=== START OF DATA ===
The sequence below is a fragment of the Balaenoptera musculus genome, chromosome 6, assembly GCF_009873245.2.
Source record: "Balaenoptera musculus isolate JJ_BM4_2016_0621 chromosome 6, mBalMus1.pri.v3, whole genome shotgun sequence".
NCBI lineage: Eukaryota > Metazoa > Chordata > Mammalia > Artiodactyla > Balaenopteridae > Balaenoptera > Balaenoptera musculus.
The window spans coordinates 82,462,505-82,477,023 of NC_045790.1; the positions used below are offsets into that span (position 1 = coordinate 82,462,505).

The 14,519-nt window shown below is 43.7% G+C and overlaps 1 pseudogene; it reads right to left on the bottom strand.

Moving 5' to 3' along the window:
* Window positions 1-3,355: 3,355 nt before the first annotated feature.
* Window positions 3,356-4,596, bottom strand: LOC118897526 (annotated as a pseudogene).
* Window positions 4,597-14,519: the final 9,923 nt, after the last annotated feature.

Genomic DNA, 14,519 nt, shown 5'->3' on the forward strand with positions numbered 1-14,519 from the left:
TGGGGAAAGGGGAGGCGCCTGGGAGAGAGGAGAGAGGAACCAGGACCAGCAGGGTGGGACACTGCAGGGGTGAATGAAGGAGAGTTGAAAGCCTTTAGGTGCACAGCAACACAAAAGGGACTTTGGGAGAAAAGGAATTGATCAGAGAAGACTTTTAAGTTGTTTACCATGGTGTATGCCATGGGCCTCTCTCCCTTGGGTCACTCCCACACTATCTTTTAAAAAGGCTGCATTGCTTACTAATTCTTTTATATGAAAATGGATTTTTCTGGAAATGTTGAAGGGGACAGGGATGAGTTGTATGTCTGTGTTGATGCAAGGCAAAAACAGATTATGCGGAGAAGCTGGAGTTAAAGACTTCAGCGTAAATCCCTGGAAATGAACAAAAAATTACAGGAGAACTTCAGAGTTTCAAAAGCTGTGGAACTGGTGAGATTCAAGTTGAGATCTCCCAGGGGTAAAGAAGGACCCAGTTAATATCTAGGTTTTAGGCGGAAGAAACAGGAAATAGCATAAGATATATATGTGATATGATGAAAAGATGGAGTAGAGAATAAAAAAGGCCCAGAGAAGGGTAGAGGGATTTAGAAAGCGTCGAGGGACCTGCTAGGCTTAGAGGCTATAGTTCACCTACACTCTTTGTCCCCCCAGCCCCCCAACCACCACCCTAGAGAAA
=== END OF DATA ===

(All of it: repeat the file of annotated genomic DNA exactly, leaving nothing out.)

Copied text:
The sequence below is a fragment of the Balaenoptera musculus genome, chromosome 6, assembly GCF_009873245.2.
Source record: "Balaenoptera musculus isolate JJ_BM4_2016_0621 chromosome 6, mBalMus1.pri.v3, whole genome shotgun sequence".
NCBI lineage: Eukaryota > Metazoa > Chordata > Mammalia > Artiodactyla > Balaenopteridae > Balaenoptera > Balaenoptera musculus.
The window spans coordinates 82,462,505-82,477,023 of NC_045790.1; the positions used below are offsets into that span (position 1 = coordinate 82,462,505).

The 14,519-nt window shown below is 43.7% G+C and overlaps 1 pseudogene; it reads right to left on the bottom strand.

Moving 5' to 3' along the window:
* Window positions 1-3,355: 3,355 nt before the first annotated feature.
* Window positions 3,356-4,596, bottom strand: LOC118897526 (annotated as a pseudogene).
* Window positions 4,597-14,519: the final 9,923 nt, after the last annotated feature.

Genomic DNA, 14,519 nt, shown 5'->3' on the forward strand with positions numbered 1-14,519 from the left:
TGGGGAAAGGGGAGGCGCCTGGGAGAGAGGAGAGAGGAACCAGGACCAGCAGGGTGGGACACTGCAGGGGTGAATGAAGGAGAGTTGAAAGCCTTTAGGTGCACAGCAACACAAAAGGGACTTTGGGAGAAAAGGAATTGATCAGAGAAGACTTTTAAGTTGTTTACCATGGTGTATGCCATGGGCCTCTCTCCCTTGGGTCACTCCCACACTATCTTTTAAAAAGGCTGCATTGCTTACTAATTCTTTTATATGAAAATGGATTTTTCTGGAAATGTTGAAGGGGACAGGGATGAGTTGTATGTCTGTGTTGATGCAAGGCAAAAACAGATTATGCGGAGAAGCTGGAGTTAAAGACTTCAGCGTAAATCCCTGGAAATGAACAAAAAATTACAGGAGAACTTCAGAGTTTCAAAAGCTGTGGAACTGGTGAGATTCAAGTTGAGATCTCCCAGGGGTAAAGAAGGACCCAGTTAATATCTAGGTTTTAGGCGGAAGAAACAGGAAATAGCATAAGATATATATGTGATATGATGAAAAGATGGAGTAGAGAATAAAAAAGGCCCAGAGAAGGGTAGAGGGATTTAGAAAGCGTCGAGGGACCTGCTAGGCTTAGAGGCTATAGTTCACCTACACTCTTTGTCCCCCCAGCCCCCCAACCACCACCCTAGAGAAA